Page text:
As many of you may know, I have been involved in a project where we train our patients physically and psychologically before their cancer surgery. The project (which I described a couple of years ago in a blog post here) has won many awards, has reduced our length of stay by about 25% and reduced our postoperative complication rate by a staggering 60%. Not only that, but the complications our patients get are now less severe, so fewer of them need to be admitted to the intensive care unit.
What has really impressed me, however is how much more motivated our patients are. They are psychologically much more prepared for the operation – one of the most invasive and extensive that we perform – understanding it better and understanding the hard work they themselves have to put in. This month I had a patient who successfully stopped smoking at the first consultation, and by the time she came to surgery her sheer will to succeed was obvious.
In this week’s BMJ I read an editorial by Giles and Cummins on prehabilitation, discussing particularly its negative aspects. Some of the problems they suggested puzzled me, especially having seen how the patients I’ve treated responded.
Maybe I’ve misunderstood the message that it’s trying to convey, but I find the suggestion that patients may be too upset by their cancer diagnosis to engage in lifestyle modification and pre-habilitation insulting and patronising to our patients, as is the statement that our patients can’t process the additional information because they’re getting information overload already.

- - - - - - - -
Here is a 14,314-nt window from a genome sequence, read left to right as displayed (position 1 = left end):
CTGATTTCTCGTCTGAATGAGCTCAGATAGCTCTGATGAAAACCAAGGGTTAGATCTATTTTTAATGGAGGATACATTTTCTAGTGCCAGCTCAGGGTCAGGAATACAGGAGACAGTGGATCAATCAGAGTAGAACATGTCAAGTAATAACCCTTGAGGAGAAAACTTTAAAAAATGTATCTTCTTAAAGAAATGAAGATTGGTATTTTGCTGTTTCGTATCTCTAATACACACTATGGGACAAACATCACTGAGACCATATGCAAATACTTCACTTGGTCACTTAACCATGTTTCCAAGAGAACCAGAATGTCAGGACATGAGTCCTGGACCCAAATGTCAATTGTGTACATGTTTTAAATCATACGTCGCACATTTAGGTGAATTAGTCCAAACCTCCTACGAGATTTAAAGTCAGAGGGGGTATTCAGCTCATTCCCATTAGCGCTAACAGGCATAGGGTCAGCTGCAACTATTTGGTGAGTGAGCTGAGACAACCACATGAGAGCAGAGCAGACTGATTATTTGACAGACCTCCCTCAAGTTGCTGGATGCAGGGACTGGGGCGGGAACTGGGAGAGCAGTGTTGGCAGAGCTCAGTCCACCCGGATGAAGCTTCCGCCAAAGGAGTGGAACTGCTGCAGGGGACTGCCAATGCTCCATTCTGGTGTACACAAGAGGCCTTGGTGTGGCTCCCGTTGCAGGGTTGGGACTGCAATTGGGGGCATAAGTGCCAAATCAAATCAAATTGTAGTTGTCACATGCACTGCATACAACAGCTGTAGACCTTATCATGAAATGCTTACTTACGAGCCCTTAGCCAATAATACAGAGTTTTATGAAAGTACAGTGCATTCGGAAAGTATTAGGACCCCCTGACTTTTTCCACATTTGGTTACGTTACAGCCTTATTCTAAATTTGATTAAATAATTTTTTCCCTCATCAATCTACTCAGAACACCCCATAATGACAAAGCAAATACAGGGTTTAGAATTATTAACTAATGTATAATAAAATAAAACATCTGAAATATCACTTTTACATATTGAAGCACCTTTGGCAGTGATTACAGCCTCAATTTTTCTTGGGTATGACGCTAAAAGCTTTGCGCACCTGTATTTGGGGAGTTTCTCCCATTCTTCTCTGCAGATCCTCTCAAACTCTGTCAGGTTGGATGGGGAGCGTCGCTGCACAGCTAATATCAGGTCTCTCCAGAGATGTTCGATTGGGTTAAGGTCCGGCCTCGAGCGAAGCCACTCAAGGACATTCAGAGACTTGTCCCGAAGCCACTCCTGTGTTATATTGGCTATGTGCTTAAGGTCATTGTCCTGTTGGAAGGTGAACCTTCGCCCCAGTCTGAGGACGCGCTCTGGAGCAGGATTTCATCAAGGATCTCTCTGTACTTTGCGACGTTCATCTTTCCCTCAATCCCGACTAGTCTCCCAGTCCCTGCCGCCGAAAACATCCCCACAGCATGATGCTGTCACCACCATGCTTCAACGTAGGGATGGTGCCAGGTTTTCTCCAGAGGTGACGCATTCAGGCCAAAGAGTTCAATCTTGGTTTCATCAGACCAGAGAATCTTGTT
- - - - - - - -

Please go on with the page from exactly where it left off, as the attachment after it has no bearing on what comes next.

So are they really saying that because our patients have just been told they have cancer and need treatment they’re going to be too upset for us to be able to help them stop smoking and increase their exercise levels? In my experience the time of a cancer diagnosis is an immensely valuable moment when people re-assess their life and are very open to lifestyle modifications. To deny our patients this opportunity because they may be “upset” would be do do wrong by them. Our patients love the pre-habilitation programme we provide for them, and one of the points they always mention is how it gives them a chance to be active participants in their care rather than passive recipients.
Further down the article the authors caution against pre-habilitation for lower social class patients as they may be more resistant to interventions such as stopping smoking. I found this bizarre, as in our experience the high success we have in getting our patients to engage in our pre-hab programme is not dependent on social class, and in fact those patients stand to gain more benefit from the programme than better informed health conscious patients who will probably be quite fit to begin with.
The paternalistic tone in the article is something I thought we had left behind in the 1980’s, and I think it’s really important we don’t reinforce the stigma of cancer where we have to protect them from information or additional resources as they may be upset about their diagnosis. It is a difficult time for them, and the structure of a pre-habilitation programme is an immensely positive addition where our patients feel cared for, guided through the programme, and…yes…even loved.